Exploring contemporary screen time in Australian adolescents: a qualitative study

Thomas, George and Bennie, Jason A. ORCID: https://orcid.org/0000-0002-8668-8998 and De Cocker, Katrien and Biddle, Stuart J. H. ORCID: https://orcid.org/0000-0002-7663-6895 (2020) Exploring contemporary screen time in Australian adolescents: a qualitative study. Health Promotion Journal of Australia. pp. 1-10. ISSN 1036-1073

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Abstract

Issue addressed
Screen time, a highly prevalent behaviour, can be detrimental to adolescent health. To better understand this health‐related behaviour, this study explores the nature of adolescents’ contemporary screen engagement, adding to the currently limited body of qualitative research in this area.

Methods
Sixteen adolescents (9 girls and 7 boys) aged 13‐17 years from a secondary school in Queensland, Australia participated in semi‐structured one‐on‐one interviews. All interviews were transcribed verbatim, anonymised and thematically analysed using an inductive approach.

Results
Smartphone use was ubiquitous, occurring mostly at home, after school, and typically used for social, entertainment and functional activities. Binge‐watching and multi‐screening emerged as common sedentary patterns of contemporary screen engagement, often performed solitary. Screen time appeared to be an important aspect of adolescents’ social lives, while there were also some psychological, physical and behavioural concerns. Family and friends were thought to influence adolescents’ screen time either directly (co‐participation) or indirectly (modelling), while social smartphone notifications were said to prompt habitual, frequent and prolonged screen engagement.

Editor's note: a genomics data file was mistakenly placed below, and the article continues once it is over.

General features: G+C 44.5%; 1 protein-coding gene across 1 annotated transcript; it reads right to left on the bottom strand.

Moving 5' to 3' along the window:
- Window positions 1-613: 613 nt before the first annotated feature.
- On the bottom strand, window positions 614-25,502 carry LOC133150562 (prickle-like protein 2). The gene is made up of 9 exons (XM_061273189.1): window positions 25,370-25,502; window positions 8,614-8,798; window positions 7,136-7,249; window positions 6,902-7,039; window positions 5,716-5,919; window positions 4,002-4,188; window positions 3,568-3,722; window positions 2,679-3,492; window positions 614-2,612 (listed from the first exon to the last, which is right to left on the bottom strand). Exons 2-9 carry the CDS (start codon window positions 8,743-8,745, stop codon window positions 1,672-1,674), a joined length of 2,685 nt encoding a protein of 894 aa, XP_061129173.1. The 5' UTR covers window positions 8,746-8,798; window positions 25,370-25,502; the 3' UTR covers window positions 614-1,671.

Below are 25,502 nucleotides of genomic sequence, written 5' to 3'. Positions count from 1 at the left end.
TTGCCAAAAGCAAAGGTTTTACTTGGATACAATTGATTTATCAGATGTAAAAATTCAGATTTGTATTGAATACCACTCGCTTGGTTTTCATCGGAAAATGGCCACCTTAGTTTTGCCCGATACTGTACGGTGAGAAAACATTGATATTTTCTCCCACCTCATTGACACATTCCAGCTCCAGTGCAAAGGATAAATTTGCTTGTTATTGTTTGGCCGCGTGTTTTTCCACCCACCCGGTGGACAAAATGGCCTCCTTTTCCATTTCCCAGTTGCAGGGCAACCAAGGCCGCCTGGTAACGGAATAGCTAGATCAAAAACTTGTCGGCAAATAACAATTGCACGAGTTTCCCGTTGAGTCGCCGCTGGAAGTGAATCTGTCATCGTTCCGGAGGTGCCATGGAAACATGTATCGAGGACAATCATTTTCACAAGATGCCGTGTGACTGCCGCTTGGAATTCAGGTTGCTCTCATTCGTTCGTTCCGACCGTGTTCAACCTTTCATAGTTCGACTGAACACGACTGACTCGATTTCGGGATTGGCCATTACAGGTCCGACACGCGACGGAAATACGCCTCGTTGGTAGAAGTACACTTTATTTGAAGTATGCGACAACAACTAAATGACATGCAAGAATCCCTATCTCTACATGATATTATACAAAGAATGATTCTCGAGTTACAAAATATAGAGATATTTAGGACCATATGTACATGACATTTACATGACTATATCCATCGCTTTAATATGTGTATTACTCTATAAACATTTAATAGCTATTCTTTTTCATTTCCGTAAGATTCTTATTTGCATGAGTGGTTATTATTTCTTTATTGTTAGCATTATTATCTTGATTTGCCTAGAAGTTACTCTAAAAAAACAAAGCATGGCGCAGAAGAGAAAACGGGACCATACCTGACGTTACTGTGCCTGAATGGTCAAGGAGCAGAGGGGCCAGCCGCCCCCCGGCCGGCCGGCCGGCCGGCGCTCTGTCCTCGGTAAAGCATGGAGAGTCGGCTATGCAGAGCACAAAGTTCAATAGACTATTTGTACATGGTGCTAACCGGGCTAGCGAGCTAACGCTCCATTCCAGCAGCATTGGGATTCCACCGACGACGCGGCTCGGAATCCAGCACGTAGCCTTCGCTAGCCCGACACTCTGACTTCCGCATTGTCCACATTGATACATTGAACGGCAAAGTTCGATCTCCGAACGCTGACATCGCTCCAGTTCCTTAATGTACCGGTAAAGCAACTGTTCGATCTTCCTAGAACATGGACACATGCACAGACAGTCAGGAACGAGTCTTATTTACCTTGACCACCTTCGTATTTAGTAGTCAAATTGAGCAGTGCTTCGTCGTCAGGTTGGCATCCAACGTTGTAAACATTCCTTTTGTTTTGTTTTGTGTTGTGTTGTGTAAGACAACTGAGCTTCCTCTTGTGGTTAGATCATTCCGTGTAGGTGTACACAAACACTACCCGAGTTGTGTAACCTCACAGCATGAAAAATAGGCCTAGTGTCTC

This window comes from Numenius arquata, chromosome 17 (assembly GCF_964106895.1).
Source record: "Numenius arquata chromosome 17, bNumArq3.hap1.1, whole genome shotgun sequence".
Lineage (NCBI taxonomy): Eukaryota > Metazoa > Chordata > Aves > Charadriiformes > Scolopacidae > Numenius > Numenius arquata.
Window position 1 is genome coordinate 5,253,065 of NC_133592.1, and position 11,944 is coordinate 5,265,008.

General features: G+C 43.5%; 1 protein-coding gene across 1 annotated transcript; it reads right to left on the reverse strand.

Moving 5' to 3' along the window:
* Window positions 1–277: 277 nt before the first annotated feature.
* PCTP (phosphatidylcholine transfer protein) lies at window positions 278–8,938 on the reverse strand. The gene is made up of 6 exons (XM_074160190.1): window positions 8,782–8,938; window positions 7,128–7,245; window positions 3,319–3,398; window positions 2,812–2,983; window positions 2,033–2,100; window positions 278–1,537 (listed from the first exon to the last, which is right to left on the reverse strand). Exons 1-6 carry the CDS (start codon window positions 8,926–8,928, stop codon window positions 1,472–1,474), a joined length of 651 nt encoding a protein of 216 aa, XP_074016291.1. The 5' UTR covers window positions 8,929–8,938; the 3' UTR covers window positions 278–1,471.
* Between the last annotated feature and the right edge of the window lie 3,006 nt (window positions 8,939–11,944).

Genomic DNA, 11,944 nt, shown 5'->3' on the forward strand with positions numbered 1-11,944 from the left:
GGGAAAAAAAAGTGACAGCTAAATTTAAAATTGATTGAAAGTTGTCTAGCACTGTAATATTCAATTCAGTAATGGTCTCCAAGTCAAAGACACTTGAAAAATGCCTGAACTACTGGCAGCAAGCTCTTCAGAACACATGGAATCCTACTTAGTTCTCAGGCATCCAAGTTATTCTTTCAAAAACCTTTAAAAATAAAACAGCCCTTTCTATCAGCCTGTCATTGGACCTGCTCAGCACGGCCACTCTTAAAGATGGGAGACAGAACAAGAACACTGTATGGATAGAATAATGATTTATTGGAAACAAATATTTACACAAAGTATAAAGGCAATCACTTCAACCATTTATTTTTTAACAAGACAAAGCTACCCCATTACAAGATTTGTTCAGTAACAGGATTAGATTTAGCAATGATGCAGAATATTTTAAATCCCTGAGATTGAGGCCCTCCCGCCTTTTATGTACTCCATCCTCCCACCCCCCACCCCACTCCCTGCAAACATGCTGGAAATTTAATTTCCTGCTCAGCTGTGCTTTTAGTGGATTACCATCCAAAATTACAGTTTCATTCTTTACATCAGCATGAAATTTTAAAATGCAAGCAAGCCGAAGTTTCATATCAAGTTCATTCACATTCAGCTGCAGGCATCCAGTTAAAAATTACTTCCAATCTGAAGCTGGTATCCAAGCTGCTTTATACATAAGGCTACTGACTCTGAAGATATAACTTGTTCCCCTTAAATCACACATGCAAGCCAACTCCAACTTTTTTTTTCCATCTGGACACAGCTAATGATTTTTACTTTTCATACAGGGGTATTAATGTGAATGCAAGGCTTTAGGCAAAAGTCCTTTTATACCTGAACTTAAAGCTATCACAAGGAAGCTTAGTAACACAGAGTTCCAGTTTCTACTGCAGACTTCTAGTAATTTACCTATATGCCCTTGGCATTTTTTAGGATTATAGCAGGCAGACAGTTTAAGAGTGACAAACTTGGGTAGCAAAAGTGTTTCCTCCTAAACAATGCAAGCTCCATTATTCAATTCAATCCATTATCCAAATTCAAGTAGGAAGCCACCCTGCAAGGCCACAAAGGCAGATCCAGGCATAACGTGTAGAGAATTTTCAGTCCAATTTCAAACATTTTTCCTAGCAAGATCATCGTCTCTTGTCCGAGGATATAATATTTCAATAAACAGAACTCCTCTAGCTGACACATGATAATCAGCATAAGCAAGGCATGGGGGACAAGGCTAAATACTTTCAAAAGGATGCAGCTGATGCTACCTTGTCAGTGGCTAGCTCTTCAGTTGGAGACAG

Conclusion
This study provided several new insights into the nature, functions, patterns, and benefits and concerns of adolescents’ contemporary screen engagement. On the whole, adolescents engaged in a wide variety of screen‐viewing practices, including newer digital media, mostly as a function to connect with friends and family.

So what?
It might be desirable for screen time reduction interventions and policies to take into account the underlying social and psychological factors, and habitual nature of contemporary screen engagement among adolescents.


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Item Type: Article (Commonwealth Reporting Category C)
Refereed: Yes
Item Status: Live Archive
Additional Information: Published online: 13 November 2020. Submitted version deposited in accordance with the copyright policy of the publisher.
Faculty/School / Institute/Centre: Current - Institute for Resilient Regions - Centre for Health Research (1 Apr 2020 -)
Faculty/School / Institute/Centre: Current - Institute for Resilient Regions - Centre for Health Research (1 Apr 2020 -)
Date Deposited: 15 Feb 2021 04:10
Last Modified: 19 Feb 2021 04:39
Uncontrolled Keywords: adolescents, health behaviours, qualitative methods, social media
Fields of Research (2008): 11 Medical and Health Sciences > 1117 Public Health and Health Services > 111716 Preventive Medicine
11 Medical and Health Sciences > 1117 Public Health and Health Services > 111706 Epidemiology
11 Medical and Health Sciences > 1106 Human Movement and Sports Science > 110699 Human Movement and Sports Science not elsewhere classified
Fields of Research (2020): 42 HEALTH SCIENCES > 4207 Sports science and exercise > 420799 Sports science and exercise not elsewhere classified
42 HEALTH SCIENCES > 4202 Epidemiology > 420201 Behavioural epidemiology
Identification Number or DOI: https://doi.org/10.1002/hpja.440
URI: http://eprints.usq.edu.au/id/eprint/41259

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